The Indian Industrial Hemp Association (IIHA) has big plans as it recently announced an investment of Rs 1,100 crores (about $150 million) for hemp cultivation in the Indian state of Uttarakhand, according to IIHA President Rohit Sharma.
The money is coming from private investors Sharma, Chandra Prakash Shah and Nimit Kasliwa, who are joining with Indian corporate groups that Shah said will be named in due course.
IIHA this past summer received a license to grow industrial hemp on a pilot basis in Uttarakand in the first licensed hemp grow in the country since 1958. The group is a consortium of associations, leading firms, researchers other institutions who interface with government agencies and map out conditions conducive to a thriving Indian hemp industry. IIHA’s network embraces a wide range of governmental ministries and authorities who are backing its efforts.
Investment in growing, research
Sharma said the investment will go for cultivation, research and other initiatives to help advance the industry – with a focus on sustainable development that will boost the fortunes of farmers, and breathe new life into struggling local economies.
“We are opening the dialogue to contract with the farmers, lease their land and their labor, and help them survive better,” Sharma told HempToday. The investment from IIHA in industrial hemp cultivation will not only propel economic growth but also give farmers a great opportunity to live sustainable lives, he said.
Potential for native varieties
“Our mission is to lay down the roadmap to allow the trade to flourish,” he said of IIHA, who are not holding licenses exclusively but look to get others involved. “People who want to grow in Uttrakhand should contact our regional offices. We can help them get these licenses. Especially for farmers,” he said.
The pilot program, now underway, is studying native hemp varieties, generating valuable data about these candidate strains and their potential for cultivation and industry. Collected in northern India, in the Kashmir region, the indigenous strains were all found to contain less than 0.3% THC, conforming to currently accepted global limits. “These varieties are similar to those found in Yunnan, in China, for example. Humans appreciate borders but plants don’t,” Sharma said.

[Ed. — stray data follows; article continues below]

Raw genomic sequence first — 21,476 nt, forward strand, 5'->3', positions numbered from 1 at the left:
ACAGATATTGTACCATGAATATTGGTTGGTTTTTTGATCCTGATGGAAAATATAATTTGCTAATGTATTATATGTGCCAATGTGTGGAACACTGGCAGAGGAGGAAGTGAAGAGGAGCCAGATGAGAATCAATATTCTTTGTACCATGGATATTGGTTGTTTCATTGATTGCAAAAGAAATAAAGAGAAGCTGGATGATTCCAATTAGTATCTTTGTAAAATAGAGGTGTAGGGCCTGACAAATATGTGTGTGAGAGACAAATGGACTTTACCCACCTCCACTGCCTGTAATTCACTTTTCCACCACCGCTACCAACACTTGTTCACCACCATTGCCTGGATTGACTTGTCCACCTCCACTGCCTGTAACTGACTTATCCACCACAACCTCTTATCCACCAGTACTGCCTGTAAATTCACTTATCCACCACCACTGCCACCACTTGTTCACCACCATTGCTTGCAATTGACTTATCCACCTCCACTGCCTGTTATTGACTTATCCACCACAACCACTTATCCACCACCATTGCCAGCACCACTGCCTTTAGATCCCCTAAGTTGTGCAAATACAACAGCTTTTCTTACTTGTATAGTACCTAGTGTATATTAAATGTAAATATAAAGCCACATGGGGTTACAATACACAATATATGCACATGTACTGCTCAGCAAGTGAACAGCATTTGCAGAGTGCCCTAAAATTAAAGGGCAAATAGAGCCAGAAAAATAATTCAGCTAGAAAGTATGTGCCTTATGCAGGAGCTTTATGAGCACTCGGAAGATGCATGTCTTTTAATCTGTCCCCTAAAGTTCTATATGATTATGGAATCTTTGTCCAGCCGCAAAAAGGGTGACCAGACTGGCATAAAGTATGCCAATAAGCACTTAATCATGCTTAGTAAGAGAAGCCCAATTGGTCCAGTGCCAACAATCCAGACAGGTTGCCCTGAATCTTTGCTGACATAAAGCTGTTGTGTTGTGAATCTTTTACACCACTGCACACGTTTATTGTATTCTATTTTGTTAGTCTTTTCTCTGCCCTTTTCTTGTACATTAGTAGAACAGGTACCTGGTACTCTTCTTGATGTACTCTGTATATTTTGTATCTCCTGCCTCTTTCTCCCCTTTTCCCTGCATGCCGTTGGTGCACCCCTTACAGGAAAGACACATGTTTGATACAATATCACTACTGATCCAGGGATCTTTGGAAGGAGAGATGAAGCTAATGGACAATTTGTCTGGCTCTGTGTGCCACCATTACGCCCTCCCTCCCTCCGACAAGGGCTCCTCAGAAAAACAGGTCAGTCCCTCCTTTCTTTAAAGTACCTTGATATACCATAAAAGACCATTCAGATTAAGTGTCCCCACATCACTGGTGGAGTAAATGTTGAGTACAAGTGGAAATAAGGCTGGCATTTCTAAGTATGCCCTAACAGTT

Beyond Utterakand, Sharma said IIHA has been contacted by the state of Maharashtra, where stakeholders hope to roll out their own hemp program. Meanwhile, the Association continues work on the policy front, collaborating with government to create a feasible hemp industry, and fighting for rationale THC standards.
1.5% THC level is proposed
The Association recently proposed a 1.5% THC limit, to include more native varieties that are well suited for industrial use but do not conform to the current extreme limit. While most of the world operates on a 0.3% THC limit for industrial hemp, some nations have already adopted a full 1.0% THC standard.
IIHA is also setting up a seed bank, to collect and conserve the many varieties. The purpose of the seedbank is not just for industrial varieties, but also for unique cannabinoid profiles, with a diverse range of cannabinoid ratios apparently identified in different varieties on the subcontinent.
“We’re already working with varieties that have more than 15% CBD. Or with only CBD, only CBC or only CBN. Strains that have only one cannabinoid, or one major cannabinoid and some others at very low levels,” Sharma said.
Looking beyond CBD
“These are important, because the future is not just CBD, it may be CBG, or it may be CBC,” Sharma said, noting that when enough data and research emerges about how individual cannabinoids affect the endocannabinoid system, the purer compounds, and crops that contain peak amounts of the compounds will become more valuable. “They will allow us to create dedicated formulas for different conditions. This is the future, it will take time, but we need to start now,” Sharma said.
After visiting the EIHA conference in Europe earlier this year, Sharma has just returned from Canada, sharing his mission there. He is personally very supportive of Canada’s Hemp industry and recent cannabis legalization.
He likes their approach of “policy on the run”, and says he feels that there the government is actually listening to people, not like elsewhere, such as the United States, where theres a lot of talk but the industry struggles to get things done.
Sharma suggests that developing countries could have the upper hand in hemp as the industry unfolds. “They have the incentive to achieve more. But it will take time, maybe even 10 years, to compete with the developed markets.”
Current members of the IIHA are:
Hemp Pharma AMRO Pvt LTD
Chandra Parkash Shah & Co.
Canadian Hemp Foods
Athelia Life Science Ltd.
Organic Wellness Pvt LTD
Oriventor Engineering Ltd.
Dabur Research Ltd.
Alexa Pharma Ltd.
Crown Agro Pvt. Ltd.
Hemp Horizon Pvt. Ltd.
Altshift Pvt LTD.
Cross bow logistics.
Golden Fibre Ltd.
Recorn Fibre Ltd
Hrim Pharma Pvt. Ltd.
Tara Medicos Ltd.
Polygon Chemical Ltd.
Ernexo Holding B V
Canna Power B V